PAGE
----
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kudos and suggestions


I'm very happy to be using the new python scripting facility in archer; particularly the pretty-printer, though no doubt I'll find the functions extremely useful once I start digging into them as well.

I was wondering if I might make a suggestion about pretty-printing, or in general about the boundary between what a pretty-printer does and what the rest of the debugger does. I make this suggestion in complete ignorance of the machinery inside gdb and therefore am quite understanding if the response is "that's way too much work".

In the data structures I'm most likely to want to take apart, it is not simply a matter of presenting the object in an appealing form: it's more fully a matter of "demangling memory", where the components of the objects are somewhat obscure, say, accessed through tagged pointers or variable-sized objects or small offsets in implicit tables or such. So "pretty printing" is only a summary of what I want; what I *really* want is the ability to have "a hook of my choice" perform the task of "child enumeration" to multiple parts of gdb.

For example, if I register a hook on a type T, I want a value v of type T to pretty-print of course, but I also want it to be true that the keyboard sequence "v.<tab>" calls my hook to analyze v, and returns the child-value list from the analysis for my tab-completion prompt, and if child "foo" was in that list, then the keyboard sequence "" asks my hook for the foo'th child of v, and so forth.

In other words, I would like to be able to "fully virtualize" (or "mostly virtualize", with whatever exceptions are essential to gdb's sanity) the exploration of a data structure via a python hook. In a sense this is more work than what you're already doing, but in a sense I think it might be less too, since it's not specifically related to the pretty-printer. At least in a perfect world.

I say this because I'm comparing to the experience of working with the system in visual studio, which exists less as a full printer and more as a "single step" in the incremental exploration of pointer graphs. So I'm noticing, despite the significantly nicer language in use here, a usability gap: with the current gdb arrangement my printer-hook has to decide how deep to go, and then "give up" and just print raw addresses. I can then copy, paste, and cast those addresses to resume exploration of sub-structures via my mouse. But is much nicer than 3 copy-paste-cast cycles.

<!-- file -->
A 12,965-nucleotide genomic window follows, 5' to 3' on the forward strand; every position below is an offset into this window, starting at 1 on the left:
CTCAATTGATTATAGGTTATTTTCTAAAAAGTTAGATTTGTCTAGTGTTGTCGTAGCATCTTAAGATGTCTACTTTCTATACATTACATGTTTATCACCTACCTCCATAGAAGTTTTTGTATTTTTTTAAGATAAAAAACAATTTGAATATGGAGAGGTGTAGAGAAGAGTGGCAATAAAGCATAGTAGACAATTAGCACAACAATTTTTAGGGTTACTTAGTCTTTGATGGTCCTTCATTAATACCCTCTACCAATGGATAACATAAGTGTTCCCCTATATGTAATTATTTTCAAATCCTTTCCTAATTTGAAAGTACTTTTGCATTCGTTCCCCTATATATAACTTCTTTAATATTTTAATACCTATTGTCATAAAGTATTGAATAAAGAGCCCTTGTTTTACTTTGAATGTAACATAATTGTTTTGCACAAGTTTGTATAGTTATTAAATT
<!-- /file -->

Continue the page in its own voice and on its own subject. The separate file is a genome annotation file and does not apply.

If that is infeasible, however, it would at least be nice to have two modifications made to the pretty-printing interface:

  - Separate hooks for pretty-printing a node in "summary" and "full"
    modes. When I return a child list (or when a value appears in a
    "small" context such as in a context line in a backtrace) it is
    convenient to do what gdb currently does with strings: "dereference
    the pointer and show a short summary of what's on the other end".
    If you have only one mode for pretty printing, as now, the hook
    can't know whether to dereference pointers or not; if you do, you
    possibly recur endlessly. If you don't, you possibly fail to
    dereference pointers to "obviously little" values like strings and
    numbers, where the referent is far more useful to display inline
    than the address.

  - The ability, as suggested earlier, to ask gdb to take over and
    "do what it would normally do, to this value" at any point.
    Requiring the root hook to "return None" is not quite enough,
    for two reasons:

    - First, it may only occur to a hook that it wants to give up
      quite deep in the analysis of a structure. So it might want to
      raise a StdPrint sort of exception back to gdb. This *could* be
      done by a root hook that tries, catches, and returns None,

    - In printing a recursive value structure, it's possibly the case
      that I want to give up and transfer control to the default
      printer applied *to a value other than the one I was invoked
      on*. So ideally I want to be able to raise StdPrint(v) for
      some sub-value v that my hook discovered.

One other nit I've discovered so far (and please, consider it high praise that there's only been really one, the interface is very good!) is that converting from a gdb Value of an enumerated C type to its pythonic integer value is not-entirely trivial. I have to guess the compiler's representation type and perform a cast, such as:


assuming that the enum wound up being 8 bits or fewer. It'd be nice to be able to do int(v), or long(v), or whatever the python ideal is.

Thanks though, and please keep it up! This is all a big step forward for gdb usability.


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